Creating a sword & sorcery genre atmosphere (or the atmosphere of closely related genres, such as sword & planet) is very popular in the OSR. This seems to be a common cure for the epic fantasy and adventure path malady which has overtaken much of the mainstream hobby. Just for a small sampling, here are few words from Grognardia on topic, and here is a fascinating discussion of alignment in the Conan stories from Blood of Prokopius.
When I was more enthusiastic about fantasy literature, mostly during middle and high school, I read some of the S&S classics, though mostly the ones that overlapped with dark fantasy such as Moorcock’s Elric novels. I avoided Conan, because the way he was portrayed in pop culture just seemed silly to me (macho barbarian hero fighting evil wizards and rescuing scantily-clad ladies in distress). I just finished the first of the 3 Del Rey compilation volumes (The Coming of Conan the Cimmerian); the original stories are a much more nuanced treatment of the conflict between civilization and barbarism than I assumed, though there is still some silliness of the aforementioned variety. I was also pleasantly surprised by the almost Lovecraftian treatment of many monsters, and the depiction of sorcery as inherently corrupt (in fact, I think this conception of magic is one of the major dividing lines between S&S fiction and the clearly described, almost scientific, “magic systems” of later fantasy, such as “channeling” in Robert Jordan’s The Wheel of Time).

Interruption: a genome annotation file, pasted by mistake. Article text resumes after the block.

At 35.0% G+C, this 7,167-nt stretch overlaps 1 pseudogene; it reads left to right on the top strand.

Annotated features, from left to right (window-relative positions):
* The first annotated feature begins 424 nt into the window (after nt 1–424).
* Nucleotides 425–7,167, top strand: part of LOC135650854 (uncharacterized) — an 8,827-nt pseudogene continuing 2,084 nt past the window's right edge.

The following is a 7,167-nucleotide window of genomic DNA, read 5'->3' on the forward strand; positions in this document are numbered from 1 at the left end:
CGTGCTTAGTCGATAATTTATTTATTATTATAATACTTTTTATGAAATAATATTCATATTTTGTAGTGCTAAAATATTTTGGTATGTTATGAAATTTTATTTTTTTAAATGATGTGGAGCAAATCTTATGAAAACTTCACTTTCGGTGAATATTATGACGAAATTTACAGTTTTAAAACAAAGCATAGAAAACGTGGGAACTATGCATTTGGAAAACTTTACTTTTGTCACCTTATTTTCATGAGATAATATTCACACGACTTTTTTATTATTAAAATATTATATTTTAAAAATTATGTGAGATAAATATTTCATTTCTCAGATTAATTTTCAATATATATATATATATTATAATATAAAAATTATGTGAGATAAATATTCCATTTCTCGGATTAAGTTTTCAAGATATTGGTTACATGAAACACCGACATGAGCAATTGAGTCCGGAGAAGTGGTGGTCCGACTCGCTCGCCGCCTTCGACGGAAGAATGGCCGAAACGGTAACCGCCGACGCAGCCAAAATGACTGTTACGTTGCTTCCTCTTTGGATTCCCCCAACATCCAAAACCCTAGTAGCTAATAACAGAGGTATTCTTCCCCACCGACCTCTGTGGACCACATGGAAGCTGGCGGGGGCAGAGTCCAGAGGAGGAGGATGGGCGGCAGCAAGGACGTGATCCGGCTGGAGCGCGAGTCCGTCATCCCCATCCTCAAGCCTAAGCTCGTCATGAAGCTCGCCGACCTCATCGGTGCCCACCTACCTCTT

As a young gamer, I did have some contact with the other primary source of the S&S genre, the Lankhmar stories of Fritz Lieber. I owned one of the AD&D Lankhmar supplements, and I think I read some comic books with Fafhrd and the Gray Mouser, but I didn’t read any of the original stories until a few months ago. I also just recently discovered and read the work of Clark Ashton Smith (despite the fact that I grew up near Auburn, California, where he lived, and despite the fact that necromancy has always been one of my favorite sorcerous archetypes). And I still haven’t read anything by Jack Vance, though Tales of the Dying Earth is waiting for me patiently on my bookshelf.
My point is that I did not really grow up with this genre, so I don’t feel much nostalgic pull toward it. However, I am sympathetic to its style, particularly for RPGs. The morality and goals of S&S protagonists seem to much more closely reflect the actual action of a traditional D&D game (tomb robbing, fortune hunting, mercenary work) than does just about any other genre of fiction. Really, D&D should have been called Get Rich or Die Trying.
I was just thinking about this again after reading this post from someone who is creating a retro-clone of 2E, and trying to infuse it with a S&S vibe. I don’t agree with all the elements from his list, but a few are spot-on, and exactly what I would love to communicate with my games: arcane magic is corrupt (following LotFP, in my setting “detect evil” and “detect magic” are the same thing), monsters are horrifying, ancient lost technology, monsters as gods.